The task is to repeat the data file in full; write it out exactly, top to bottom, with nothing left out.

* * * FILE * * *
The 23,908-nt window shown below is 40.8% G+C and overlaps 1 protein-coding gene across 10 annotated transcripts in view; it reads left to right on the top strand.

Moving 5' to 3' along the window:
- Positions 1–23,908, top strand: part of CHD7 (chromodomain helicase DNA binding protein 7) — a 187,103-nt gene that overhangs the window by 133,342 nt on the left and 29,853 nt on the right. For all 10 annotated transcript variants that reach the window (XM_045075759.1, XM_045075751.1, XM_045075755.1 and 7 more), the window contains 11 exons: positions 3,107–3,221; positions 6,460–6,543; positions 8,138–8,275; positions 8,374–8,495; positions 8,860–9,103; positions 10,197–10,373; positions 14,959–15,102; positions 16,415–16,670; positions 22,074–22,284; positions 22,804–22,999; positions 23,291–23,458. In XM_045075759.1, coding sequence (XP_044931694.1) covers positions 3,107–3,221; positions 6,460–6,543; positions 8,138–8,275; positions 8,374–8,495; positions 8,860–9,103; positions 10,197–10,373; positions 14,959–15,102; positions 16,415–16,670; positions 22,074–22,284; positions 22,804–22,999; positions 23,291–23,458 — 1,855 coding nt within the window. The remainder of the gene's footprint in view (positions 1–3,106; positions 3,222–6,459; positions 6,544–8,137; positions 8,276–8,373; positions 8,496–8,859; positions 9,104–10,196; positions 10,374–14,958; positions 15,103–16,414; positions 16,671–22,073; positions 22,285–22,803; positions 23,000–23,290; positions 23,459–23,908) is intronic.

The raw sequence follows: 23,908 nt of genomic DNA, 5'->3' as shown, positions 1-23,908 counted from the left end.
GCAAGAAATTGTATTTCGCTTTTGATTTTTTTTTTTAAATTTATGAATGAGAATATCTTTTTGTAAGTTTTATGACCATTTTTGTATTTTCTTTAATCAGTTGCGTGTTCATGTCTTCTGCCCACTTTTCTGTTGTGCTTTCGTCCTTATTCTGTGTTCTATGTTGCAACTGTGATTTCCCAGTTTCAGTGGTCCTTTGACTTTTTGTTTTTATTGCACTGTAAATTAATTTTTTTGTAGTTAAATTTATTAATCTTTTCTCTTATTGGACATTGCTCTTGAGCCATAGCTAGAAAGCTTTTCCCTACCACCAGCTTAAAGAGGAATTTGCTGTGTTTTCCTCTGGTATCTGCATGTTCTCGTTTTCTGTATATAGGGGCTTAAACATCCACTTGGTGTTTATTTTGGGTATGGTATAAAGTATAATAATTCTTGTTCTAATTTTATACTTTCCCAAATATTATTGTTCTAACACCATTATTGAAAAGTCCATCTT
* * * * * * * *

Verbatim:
The 23,908-nt window shown below is 40.8% G+C and overlaps 1 protein-coding gene across 10 annotated transcripts in view; it reads left to right on the top strand.

Moving 5' to 3' along the window:
- Positions 1–23,908, top strand: part of CHD7 (chromodomain helicase DNA binding protein 7) — a 187,103-nt gene that overhangs the window by 133,342 nt on the left and 29,853 nt on the right. For all 10 annotated transcript variants that reach the window (XM_045075759.1, XM_045075751.1, XM_045075755.1 and 7 more), the window contains 11 exons: positions 3,107–3,221; positions 6,460–6,543; positions 8,138–8,275; positions 8,374–8,495; positions 8,860–9,103; positions 10,197–10,373; positions 14,959–15,102; positions 16,415–16,670; positions 22,074–22,284; positions 22,804–22,999; positions 23,291–23,458. In XM_045075759.1, coding sequence (XP_044931694.1) covers positions 3,107–3,221; positions 6,460–6,543; positions 8,138–8,275; positions 8,374–8,495; positions 8,860–9,103; positions 10,197–10,373; positions 14,959–15,102; positions 16,415–16,670; positions 22,074–22,284; positions 22,804–22,999; positions 23,291–23,458 — 1,855 coding nt within the window. The remainder of the gene's footprint in view (positions 1–3,106; positions 3,222–6,459; positions 6,544–8,137; positions 8,276–8,373; positions 8,496–8,859; positions 9,104–10,196; positions 10,374–14,958; positions 15,103–16,414; positions 16,671–22,073; positions 22,285–22,803; positions 23,000–23,290; positions 23,459–23,908) is intronic.

The raw sequence follows: 23,908 nt of genomic DNA, 5'->3' as shown, positions 1-23,908 counted from the left end.
GCAAGAAATTGTATTTCGCTTTTGATTTTTTTTTTTAAATTTATGAATGAGAATATCTTTTTGTAAGTTTTATGACCATTTTTGTATTTTCTTTAATCAGTTGCGTGTTCATGTCTTCTGCCCACTTTTCTGTTGTGCTTTCGTCCTTATTCTGTGTTCTATGTTGCAACTGTGATTTCCCAGTTTCAGTGGTCCTTTGACTTTTTGTTTTTATTGCACTGTAAATTAATTTTTTTGTAGTTAAATTTATTAATCTTTTCTCTTATTGGACATTGCTCTTGAGCCATAGCTAGAAAGCTTTTCCCTACCACCAGCTTAAAGAGGAATTTGCTGTGTTTTCCTCTGGTATCTGCATGTTCTCGTTTTCTGTATATAGGGGCTTAAACATCCACTTGGTGTTTATTTTGGGTATGGTATAAAGTATAATAATTCTTGTTCTAATTTTATACTTTCCCAAATATTATTGTTCTAACACCATTATTGAAAAGTCCATCTT